The amount of people experiencing destitution in the UK has increased by 61% since 2019, according to a report from the Joseph Rowntree Foundation (JRF).
Destitution is defined as being unable to meet the most basic physical needs to stay warm, dry, clean and fed. This can be due to a lack of necessities or because people cannot afford to purchase those necessities.
In 2022, around 3.8 million people experienced destitution. This included around one million children, a huge increase (88%) from 2019. Almost two thirds of people had a disability or chronic health problem. While 72% of destitute people were in receipt of benefits.
JRF calls the rise in hardship ‘appalling’ and says that Universal Credit is clearly failing to protect people from destitution. They recommend an ‘Essentials Guarantee’, allowing everyone on Universal Credit a protected minimum amount to afford essentials and bills.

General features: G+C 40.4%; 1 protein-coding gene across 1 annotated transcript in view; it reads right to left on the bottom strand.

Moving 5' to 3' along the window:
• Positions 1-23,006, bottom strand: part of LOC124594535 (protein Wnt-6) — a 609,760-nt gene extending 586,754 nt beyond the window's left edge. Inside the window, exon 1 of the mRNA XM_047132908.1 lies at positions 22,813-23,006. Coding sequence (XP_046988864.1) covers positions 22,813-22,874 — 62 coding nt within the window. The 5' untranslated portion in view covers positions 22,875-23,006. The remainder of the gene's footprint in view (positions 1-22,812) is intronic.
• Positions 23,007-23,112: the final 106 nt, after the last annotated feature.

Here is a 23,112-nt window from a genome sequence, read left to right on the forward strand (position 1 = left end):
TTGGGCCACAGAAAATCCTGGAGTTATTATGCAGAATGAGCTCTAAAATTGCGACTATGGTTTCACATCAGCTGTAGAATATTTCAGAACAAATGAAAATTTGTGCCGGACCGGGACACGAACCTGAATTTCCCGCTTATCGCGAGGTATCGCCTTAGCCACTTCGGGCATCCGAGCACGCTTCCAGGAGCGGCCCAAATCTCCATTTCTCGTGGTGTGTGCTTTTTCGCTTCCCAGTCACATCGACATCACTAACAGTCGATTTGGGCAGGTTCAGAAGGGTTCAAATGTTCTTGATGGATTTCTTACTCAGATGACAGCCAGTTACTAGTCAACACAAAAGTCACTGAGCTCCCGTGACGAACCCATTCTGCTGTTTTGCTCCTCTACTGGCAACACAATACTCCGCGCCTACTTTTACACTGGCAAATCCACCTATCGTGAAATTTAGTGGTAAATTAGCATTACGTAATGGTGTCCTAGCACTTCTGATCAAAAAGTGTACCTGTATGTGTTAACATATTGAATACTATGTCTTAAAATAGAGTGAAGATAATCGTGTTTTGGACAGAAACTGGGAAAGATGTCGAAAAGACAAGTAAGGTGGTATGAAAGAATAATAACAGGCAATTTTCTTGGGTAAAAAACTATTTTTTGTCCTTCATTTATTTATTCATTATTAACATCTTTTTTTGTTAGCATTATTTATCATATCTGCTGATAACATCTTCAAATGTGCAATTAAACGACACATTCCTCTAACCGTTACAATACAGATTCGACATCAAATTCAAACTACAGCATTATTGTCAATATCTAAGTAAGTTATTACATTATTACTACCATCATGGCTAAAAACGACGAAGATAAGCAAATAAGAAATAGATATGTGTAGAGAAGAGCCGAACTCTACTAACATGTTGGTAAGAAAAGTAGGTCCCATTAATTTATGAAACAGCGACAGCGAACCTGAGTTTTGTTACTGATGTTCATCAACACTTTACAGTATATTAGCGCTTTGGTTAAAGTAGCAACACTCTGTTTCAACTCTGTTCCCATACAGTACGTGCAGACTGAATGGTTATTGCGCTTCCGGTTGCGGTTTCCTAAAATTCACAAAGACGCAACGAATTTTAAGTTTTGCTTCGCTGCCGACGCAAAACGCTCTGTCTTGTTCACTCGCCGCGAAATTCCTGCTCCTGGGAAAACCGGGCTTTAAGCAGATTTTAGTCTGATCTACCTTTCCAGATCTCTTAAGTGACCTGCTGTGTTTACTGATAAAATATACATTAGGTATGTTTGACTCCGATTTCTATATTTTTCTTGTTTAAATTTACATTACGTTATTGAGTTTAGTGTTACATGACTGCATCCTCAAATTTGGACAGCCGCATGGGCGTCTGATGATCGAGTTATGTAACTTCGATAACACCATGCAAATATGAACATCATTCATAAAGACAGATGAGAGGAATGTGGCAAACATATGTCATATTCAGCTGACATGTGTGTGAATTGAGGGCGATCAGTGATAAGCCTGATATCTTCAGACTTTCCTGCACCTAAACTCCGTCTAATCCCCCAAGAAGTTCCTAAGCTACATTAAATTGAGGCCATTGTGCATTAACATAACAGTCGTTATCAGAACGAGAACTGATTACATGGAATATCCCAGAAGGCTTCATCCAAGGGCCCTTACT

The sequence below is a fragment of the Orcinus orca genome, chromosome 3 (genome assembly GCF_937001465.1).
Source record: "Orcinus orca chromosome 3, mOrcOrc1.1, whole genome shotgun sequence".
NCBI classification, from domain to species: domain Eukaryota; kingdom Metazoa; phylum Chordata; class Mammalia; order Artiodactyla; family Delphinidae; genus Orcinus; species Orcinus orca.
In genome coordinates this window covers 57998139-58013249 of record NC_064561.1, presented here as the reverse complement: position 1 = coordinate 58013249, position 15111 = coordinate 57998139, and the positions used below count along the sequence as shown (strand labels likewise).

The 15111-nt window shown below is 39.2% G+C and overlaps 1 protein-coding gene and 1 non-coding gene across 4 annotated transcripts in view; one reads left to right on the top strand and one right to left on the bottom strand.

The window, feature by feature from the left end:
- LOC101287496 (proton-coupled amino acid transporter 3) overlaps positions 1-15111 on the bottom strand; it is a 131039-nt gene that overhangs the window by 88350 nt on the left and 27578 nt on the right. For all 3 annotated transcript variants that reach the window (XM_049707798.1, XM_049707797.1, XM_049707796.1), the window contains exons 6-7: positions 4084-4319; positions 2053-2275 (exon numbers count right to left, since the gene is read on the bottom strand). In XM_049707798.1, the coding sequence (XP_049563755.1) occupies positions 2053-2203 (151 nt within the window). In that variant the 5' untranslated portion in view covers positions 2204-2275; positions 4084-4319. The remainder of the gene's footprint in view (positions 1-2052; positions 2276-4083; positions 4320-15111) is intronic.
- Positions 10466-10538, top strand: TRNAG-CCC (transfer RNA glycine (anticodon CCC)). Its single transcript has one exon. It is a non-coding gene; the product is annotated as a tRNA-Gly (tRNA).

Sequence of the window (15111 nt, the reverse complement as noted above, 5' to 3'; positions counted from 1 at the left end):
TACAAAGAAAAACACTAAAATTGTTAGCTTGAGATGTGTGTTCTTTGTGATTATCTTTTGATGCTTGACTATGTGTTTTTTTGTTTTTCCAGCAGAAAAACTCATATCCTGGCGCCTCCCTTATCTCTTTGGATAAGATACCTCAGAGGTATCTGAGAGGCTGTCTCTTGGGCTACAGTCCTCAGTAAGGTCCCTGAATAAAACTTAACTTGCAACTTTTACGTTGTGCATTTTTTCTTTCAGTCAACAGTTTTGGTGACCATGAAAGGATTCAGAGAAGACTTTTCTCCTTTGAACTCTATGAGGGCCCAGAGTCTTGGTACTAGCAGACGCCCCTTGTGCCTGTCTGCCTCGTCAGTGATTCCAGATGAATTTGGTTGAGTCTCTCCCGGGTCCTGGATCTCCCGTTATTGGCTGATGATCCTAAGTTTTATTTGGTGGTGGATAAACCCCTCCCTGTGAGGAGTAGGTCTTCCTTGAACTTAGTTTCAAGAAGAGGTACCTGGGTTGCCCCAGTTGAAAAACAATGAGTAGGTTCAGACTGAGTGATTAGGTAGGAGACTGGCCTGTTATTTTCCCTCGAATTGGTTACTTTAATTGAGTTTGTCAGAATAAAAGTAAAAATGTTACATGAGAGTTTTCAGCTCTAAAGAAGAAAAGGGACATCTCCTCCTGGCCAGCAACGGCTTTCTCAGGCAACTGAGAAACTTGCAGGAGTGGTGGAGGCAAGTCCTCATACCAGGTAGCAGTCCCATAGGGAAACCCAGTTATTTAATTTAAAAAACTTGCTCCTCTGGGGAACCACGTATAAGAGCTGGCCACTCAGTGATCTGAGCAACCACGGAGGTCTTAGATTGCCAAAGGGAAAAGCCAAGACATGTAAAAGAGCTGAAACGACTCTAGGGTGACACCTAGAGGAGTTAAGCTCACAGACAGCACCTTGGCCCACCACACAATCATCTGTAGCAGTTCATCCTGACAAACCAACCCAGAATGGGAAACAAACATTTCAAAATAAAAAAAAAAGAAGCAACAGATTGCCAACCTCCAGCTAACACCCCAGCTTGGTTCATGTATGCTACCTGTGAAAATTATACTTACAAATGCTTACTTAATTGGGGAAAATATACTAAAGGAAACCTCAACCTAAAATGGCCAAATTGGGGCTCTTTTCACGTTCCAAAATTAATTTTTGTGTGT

‘Across our country we are leaving families freezing in their homes or lacking basic necessities like food and clothing,’ says JRF chief executive Paul Kissack. ‘The government is not helpless to act: it is choosing not to. Turning the tide on destitution is an urgent moral mission, which speaks to our basic humanity as a country, and we need political leadership for that mission. That is why we are calling for clear proposals from all political parties to address this challenge with the urgency it demands.’
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